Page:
Overall Rating: 3.5
Director: Tim Burton
Rewatchability: It's got a few good runs in it. Just so damn catchy.
Watch If: Johnny Depp as a brooding murderer is at least 86% your fetish fuel. Or you like musicals.
Not If: Your cousin got you tickets to the theatrical performance.
The Bare Bones: After a powerful man takes everything from him, Sweeney Todd begins the gruesome and bloody journey towards revenge.
But don't fool yourself about what you're about to see. It's a blood drenched commentary on Victorian society and corruption set to music, and while it's an engaging romp, it's probably not going to change our life.
Now I don't have to tell you that Johnny Depp and Helena Bonham Carter are far from exotic choices for our dear Mr. Burton. He gets a lot of crap for putting them in everything. But every now and then, the type casting and relentless favoritism pays off. Throw Alan Rickman and Timothy Spall into the mix, and a surprising yet well cast appearance by Sacha Baron Cohen, and you've got an eclectic team of top-notch actors who are practically made for their roles.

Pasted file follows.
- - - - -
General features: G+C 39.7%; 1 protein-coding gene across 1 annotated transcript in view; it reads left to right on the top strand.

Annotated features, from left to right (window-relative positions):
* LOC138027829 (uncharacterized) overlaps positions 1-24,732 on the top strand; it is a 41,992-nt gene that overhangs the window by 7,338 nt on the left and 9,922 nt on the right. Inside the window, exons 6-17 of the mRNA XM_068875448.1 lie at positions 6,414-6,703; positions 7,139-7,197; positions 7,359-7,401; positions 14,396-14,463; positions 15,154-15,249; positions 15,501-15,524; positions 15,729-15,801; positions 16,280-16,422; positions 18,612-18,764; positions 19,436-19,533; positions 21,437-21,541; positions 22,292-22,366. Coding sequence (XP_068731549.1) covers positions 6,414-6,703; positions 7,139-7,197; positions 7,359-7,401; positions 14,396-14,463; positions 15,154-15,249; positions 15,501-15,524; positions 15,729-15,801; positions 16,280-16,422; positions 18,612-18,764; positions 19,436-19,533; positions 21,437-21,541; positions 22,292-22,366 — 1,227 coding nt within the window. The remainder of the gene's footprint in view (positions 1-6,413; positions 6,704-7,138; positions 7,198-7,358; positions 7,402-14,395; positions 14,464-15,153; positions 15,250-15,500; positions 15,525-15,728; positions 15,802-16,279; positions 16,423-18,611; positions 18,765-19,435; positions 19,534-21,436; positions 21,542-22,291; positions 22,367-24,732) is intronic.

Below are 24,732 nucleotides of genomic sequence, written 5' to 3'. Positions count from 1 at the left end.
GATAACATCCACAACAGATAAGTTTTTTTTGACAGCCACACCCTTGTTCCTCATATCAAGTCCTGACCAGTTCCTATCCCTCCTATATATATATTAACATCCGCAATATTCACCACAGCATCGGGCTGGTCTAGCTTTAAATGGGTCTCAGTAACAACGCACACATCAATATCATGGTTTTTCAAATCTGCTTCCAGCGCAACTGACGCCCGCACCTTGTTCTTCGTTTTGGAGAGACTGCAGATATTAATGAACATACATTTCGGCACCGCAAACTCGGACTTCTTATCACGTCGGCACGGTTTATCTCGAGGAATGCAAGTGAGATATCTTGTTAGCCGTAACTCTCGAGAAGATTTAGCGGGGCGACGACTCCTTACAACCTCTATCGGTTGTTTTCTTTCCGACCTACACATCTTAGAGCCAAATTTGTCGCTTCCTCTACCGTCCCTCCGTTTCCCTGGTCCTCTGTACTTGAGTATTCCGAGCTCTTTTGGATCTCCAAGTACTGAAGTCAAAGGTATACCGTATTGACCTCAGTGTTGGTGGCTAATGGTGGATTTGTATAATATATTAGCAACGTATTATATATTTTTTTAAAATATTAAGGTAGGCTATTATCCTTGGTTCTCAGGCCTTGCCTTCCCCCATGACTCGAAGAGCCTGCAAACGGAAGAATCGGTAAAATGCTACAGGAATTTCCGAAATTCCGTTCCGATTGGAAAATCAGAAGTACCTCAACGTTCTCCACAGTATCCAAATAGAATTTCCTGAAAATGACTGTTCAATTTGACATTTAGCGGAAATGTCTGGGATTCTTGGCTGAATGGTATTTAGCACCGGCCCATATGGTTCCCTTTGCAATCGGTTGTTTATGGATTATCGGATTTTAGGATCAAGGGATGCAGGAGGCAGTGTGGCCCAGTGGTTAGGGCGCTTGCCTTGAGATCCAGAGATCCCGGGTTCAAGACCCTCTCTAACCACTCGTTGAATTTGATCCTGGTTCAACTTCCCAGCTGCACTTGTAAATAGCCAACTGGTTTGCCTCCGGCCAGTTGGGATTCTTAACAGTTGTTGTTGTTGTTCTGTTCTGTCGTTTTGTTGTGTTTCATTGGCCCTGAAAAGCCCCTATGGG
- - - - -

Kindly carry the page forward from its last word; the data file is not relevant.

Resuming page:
I tell you, it seems already being famous really helps you out sometimes.
The eternal one word description for all things Victorian. Bleak. Fatalistic. Gray. Which is exactly the approach that they took on this film, and for the tone, it works. the fade color pallet really makes toe blood pop, which, in a film like Sweeney Todd, is one of the more important thematic aspects.
Sure, in comparison, this specific style does seem to be Tim Burton's go-to, but hey, if it works and you like it, why not?
This film did an excellent job of capturing the grinding, nails-on-chalkboard degradation that we have come to associate with Victorian London. Not only that, but the bleak hopelessness of the era manages to soak into and permeate every aspect of the film. The music in engaging, and the characters appropriately WTF.
But hey, the man's got a brand, and clearly, it works for him.
Let's talk about that music. *Melts*
Now, The novelty of Gorey Broadway scores aside, The music in this film is fantastic. I would attribute this to the fact that they're from an actually Broadway musical. Could the voices behind the pieces been better? *Cough* Yes *Cough*. But regardless of (if not despite) the voices behind the numbers, their brilliance and addictive nature shown through, full force. I would have liked to see more of the original score make its way into the film, but I understand why it wasn't.